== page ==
The insurer commenced this declaratory judgment action to determine coverage. Seagate claims it incurred attorney fees and litigation costs of $71,000 in the underlying action, and $160,000 in the declaratory judgment action. On cross-motions for summary judgment, the trial court concluded:  (1) the insurer was obligated under the insurance contract to provide a defense as a matter of law; and (2) Seagate's billing statements were “replete with unnecessary, repetitive, and abusive billing practices,” and there was “no option” but to deny Seagate's entire request for attorney fees.


I. Did the insurer have a duty to defend Seagate in the underlying case?

II. Is Seagate entitled to attorney fees and costs incurred defending the underlying and coverage actions?


On appeal from a grant of summary judgment, this court determines whether there are any genuine issues of material fact and whether the trial court erred in its application of the law. Minn. R. Civ. P. 56.03; Offerdahl v. University of Minn. Hosps. & Clinics, 426 N.W.2d 425, 427 (Minn. 1988). We view the evidence in the light most favorable to the nonmoving party, and do not defer to the trial court's application of the law. Offerdahl, 426 N.W.2d at 427; Frost-Benco Elec. Ass'n v. Minnesota Pub. Utils. Comm'n., 358 N.W.2d 639, 642 (Minn. 1984). The interpretation and construction of an insurance policy is a matter of law that the trial court properly determines on summary judgment, and we review de novo. Iowa Kemper Ins. Co. v. Stone, 269 N.W.2d 885, 886-87 (Minn. 1978).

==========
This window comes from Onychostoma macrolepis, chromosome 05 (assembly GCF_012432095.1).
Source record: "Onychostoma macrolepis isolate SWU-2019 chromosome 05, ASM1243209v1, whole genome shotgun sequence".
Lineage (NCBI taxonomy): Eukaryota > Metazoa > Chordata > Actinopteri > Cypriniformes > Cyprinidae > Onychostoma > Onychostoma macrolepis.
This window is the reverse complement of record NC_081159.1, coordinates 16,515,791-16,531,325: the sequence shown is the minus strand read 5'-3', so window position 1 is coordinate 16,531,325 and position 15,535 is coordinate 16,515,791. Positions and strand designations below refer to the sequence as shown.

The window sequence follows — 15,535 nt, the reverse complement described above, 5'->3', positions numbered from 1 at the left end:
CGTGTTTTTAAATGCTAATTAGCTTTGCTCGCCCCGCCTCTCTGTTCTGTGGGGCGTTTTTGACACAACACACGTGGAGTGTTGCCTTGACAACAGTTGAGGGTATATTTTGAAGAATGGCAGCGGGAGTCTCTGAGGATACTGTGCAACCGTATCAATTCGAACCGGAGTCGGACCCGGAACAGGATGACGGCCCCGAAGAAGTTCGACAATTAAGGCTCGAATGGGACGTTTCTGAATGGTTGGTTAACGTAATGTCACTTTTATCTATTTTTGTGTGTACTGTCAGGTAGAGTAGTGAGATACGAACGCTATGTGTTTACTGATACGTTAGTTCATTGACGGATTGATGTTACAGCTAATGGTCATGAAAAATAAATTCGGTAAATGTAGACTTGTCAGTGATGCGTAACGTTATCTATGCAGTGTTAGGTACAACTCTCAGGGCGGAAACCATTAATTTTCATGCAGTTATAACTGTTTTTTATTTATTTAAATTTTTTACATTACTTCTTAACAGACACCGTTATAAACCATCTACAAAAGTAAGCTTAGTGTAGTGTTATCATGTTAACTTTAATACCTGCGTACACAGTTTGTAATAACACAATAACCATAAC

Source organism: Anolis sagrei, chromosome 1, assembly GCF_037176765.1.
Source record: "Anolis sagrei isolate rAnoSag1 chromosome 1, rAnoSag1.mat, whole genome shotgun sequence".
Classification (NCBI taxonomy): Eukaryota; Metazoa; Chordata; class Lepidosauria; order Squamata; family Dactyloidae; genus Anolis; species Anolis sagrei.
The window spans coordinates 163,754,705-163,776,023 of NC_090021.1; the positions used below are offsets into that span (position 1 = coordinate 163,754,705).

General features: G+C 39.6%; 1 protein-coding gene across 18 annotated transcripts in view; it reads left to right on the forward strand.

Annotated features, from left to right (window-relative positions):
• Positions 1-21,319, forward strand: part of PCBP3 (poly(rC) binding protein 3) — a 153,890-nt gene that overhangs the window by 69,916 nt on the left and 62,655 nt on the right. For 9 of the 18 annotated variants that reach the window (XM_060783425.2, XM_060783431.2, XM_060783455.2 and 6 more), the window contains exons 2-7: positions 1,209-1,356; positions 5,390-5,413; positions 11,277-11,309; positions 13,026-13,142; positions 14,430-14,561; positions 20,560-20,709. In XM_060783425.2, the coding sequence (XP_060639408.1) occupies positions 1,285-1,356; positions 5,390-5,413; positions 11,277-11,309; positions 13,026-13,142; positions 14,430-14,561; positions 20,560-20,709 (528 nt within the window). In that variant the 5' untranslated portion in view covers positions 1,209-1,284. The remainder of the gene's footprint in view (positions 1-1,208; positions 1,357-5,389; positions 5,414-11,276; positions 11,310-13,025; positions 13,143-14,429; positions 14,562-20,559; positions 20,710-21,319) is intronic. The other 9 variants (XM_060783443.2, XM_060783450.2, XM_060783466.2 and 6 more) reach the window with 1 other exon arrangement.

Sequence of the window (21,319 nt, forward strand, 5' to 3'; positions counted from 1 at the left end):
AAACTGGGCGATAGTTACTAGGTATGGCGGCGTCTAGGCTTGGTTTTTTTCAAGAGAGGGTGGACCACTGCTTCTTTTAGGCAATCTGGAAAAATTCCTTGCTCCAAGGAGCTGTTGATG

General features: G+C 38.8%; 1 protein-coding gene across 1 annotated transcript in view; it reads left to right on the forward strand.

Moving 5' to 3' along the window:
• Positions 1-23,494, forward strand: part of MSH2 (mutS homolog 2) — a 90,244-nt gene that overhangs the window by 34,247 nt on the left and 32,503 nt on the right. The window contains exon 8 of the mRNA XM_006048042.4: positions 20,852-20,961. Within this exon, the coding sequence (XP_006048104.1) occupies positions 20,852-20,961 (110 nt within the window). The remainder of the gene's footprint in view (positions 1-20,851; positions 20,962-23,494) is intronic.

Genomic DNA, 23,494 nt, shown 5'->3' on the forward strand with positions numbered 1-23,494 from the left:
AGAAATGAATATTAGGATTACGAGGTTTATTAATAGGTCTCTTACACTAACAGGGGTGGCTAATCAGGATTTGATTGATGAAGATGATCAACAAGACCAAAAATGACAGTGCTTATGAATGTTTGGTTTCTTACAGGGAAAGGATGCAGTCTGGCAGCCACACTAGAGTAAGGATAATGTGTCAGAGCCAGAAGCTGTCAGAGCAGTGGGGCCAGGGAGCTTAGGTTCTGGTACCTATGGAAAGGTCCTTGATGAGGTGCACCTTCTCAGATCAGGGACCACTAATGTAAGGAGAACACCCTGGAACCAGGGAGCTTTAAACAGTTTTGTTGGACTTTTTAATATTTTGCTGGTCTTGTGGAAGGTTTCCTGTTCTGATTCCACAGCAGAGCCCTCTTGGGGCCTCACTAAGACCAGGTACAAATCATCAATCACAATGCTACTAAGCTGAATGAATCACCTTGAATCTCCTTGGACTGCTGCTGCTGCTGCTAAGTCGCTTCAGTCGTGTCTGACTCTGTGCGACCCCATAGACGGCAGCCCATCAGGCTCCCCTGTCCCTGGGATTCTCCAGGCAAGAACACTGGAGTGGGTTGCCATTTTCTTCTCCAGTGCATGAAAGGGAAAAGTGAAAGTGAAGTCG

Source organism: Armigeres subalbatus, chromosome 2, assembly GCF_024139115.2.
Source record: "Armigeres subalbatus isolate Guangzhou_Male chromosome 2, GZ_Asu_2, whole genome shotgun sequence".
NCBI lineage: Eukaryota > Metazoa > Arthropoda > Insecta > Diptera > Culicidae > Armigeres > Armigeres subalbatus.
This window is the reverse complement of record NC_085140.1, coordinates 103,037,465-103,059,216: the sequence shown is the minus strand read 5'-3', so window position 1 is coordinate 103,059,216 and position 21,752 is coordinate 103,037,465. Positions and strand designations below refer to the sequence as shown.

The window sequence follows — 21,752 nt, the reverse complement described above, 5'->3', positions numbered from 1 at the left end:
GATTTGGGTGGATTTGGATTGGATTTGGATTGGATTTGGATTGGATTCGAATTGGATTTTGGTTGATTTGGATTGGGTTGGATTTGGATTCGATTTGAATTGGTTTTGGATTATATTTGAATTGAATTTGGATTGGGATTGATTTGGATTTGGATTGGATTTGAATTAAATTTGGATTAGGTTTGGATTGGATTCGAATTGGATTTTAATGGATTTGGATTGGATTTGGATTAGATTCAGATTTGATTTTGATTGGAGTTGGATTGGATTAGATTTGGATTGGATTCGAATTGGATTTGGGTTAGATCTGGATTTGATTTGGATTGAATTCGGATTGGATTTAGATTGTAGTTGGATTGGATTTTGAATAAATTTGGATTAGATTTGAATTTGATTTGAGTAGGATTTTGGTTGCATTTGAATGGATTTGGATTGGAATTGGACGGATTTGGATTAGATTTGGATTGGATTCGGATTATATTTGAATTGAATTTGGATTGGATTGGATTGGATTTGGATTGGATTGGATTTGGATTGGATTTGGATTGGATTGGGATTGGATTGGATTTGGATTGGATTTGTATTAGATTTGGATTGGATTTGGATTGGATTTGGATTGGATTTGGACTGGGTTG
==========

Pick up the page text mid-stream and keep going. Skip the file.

An insurer's duty to defend is contractual. Meadowbrook, Inc. v. Tower Ins. Co., Inc., 559 N.W.2d 411, 415 (Minn. 1997) (citing Inland Constr. Corp. v. Continental Cas. Co., 258 N.W.2d 881, 883 (Minn. 1977)).  The duty to defend is broader than the duty to indemnify, and exists where any part of the claim is arguably within the scope of the policy. Meadowbrook, Inc., 559 N.W.2d at 415 (citations omitted). To determine whether there is a duty to defend, we compare the allegations in the underlying complaint with the relevant language in the insurance policy. Ross v. Briggs & Morgan, 540 N.W.2d 843, 847 (Minn. 1995). The insurer has the burden of proving all allegations in the underlying claim fall clearly outside the scope of coverage. Jostens, Inc. v. Mission Ins. Co., 387 N.W.2d 161, 165-66 (Minn. 1986).

The policy provides in pertinent part:

We'll pay amounts any protected person is legally required to pay as damages for covered bodily injury, property damage or fire damage that: happens while this agreement is in effect; and is caused by an event.

* * * *

Event means an accident, including continuous or repeated exposure to substantially the same general harmful conditions.

* * * *

We won't cover bodily injury to an employee arising out of and in the course of his or her employment by a protected person.

We are asked to determine whether the policy provisions preclude coverage for a workplace assault between two employees [1] who were involved in a personal relationship with a history of domestic violence.